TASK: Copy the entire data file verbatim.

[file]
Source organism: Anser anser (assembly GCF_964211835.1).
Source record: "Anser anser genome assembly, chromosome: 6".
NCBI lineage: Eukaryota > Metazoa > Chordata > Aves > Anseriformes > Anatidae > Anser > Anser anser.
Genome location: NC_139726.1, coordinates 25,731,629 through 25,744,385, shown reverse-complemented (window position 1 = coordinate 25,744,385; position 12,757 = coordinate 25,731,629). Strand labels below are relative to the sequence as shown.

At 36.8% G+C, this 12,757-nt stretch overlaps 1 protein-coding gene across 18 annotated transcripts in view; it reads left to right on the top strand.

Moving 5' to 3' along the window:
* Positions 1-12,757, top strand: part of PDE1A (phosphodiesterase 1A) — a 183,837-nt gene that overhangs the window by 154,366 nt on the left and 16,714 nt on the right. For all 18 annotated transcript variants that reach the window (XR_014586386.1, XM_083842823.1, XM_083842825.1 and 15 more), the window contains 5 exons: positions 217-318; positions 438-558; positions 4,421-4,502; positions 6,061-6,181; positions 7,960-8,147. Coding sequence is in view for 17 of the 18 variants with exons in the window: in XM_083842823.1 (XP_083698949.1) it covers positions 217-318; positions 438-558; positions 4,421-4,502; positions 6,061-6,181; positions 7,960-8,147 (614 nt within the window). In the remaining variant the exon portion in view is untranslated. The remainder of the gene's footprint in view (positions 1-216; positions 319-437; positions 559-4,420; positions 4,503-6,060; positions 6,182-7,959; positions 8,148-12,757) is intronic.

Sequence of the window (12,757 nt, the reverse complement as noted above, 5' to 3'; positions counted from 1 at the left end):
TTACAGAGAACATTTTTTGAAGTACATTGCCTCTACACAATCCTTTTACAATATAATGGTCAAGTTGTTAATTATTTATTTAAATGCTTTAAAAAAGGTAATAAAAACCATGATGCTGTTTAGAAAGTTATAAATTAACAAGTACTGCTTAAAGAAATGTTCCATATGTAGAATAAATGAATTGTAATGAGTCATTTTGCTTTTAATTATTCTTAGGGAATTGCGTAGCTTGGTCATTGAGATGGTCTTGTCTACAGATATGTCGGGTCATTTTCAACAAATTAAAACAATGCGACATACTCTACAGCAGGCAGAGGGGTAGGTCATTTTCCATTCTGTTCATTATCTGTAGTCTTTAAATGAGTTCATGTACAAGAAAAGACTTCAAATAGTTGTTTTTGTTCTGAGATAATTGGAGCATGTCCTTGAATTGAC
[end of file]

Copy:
Source organism: Anser anser (assembly GCF_964211835.1).
Source record: "Anser anser genome assembly, chromosome: 6".
NCBI lineage: Eukaryota > Metazoa > Chordata > Aves > Anseriformes > Anatidae > Anser > Anser anser.
Genome location: NC_139726.1, coordinates 25,731,629 through 25,744,385, shown reverse-complemented (window position 1 = coordinate 25,744,385; position 12,757 = coordinate 25,731,629). Strand labels below are relative to the sequence as shown.

At 36.8% G+C, this 12,757-nt stretch overlaps 1 protein-coding gene across 18 annotated transcripts in view; it reads left to right on the top strand.

Moving 5' to 3' along the window:
* Positions 1-12,757, top strand: part of PDE1A (phosphodiesterase 1A) — a 183,837-nt gene that overhangs the window by 154,366 nt on the left and 16,714 nt on the right. For all 18 annotated transcript variants that reach the window (XR_014586386.1, XM_083842823.1, XM_083842825.1 and 15 more), the window contains 5 exons: positions 217-318; positions 438-558; positions 4,421-4,502; positions 6,061-6,181; positions 7,960-8,147. Coding sequence is in view for 17 of the 18 variants with exons in the window: in XM_083842823.1 (XP_083698949.1) it covers positions 217-318; positions 438-558; positions 4,421-4,502; positions 6,061-6,181; positions 7,960-8,147 (614 nt within the window). In the remaining variant the exon portion in view is untranslated. The remainder of the gene's footprint in view (positions 1-216; positions 319-437; positions 559-4,420; positions 4,503-6,060; positions 6,182-7,959; positions 8,148-12,757) is intronic.

Sequence of the window (12,757 nt, the reverse complement as noted above, 5' to 3'; positions counted from 1 at the left end):
TTACAGAGAACATTTTTTGAAGTACATTGCCTCTACACAATCCTTTTACAATATAATGGTCAAGTTGTTAATTATTTATTTAAATGCTTTAAAAAAGGTAATAAAAACCATGATGCTGTTTAGAAAGTTATAAATTAACAAGTACTGCTTAAAGAAATGTTCCATATGTAGAATAAATGAATTGTAATGAGTCATTTTGCTTTTAATTATTCTTAGGGAATTGCGTAGCTTGGTCATTGAGATGGTCTTGTCTACAGATATGTCGGGTCATTTTCAACAAATTAAAACAATGCGACATACTCTACAGCAGGCAGAGGGGTAGGTCATTTTCCATTCTGTTCATTATCTGTAGTCTTTAAATGAGTTCATGTACAAGAAAAGACTTCAAATAGTTGTTTTTGTTCTGAGATAATTGGAGCATGTCCTTGAATTGAC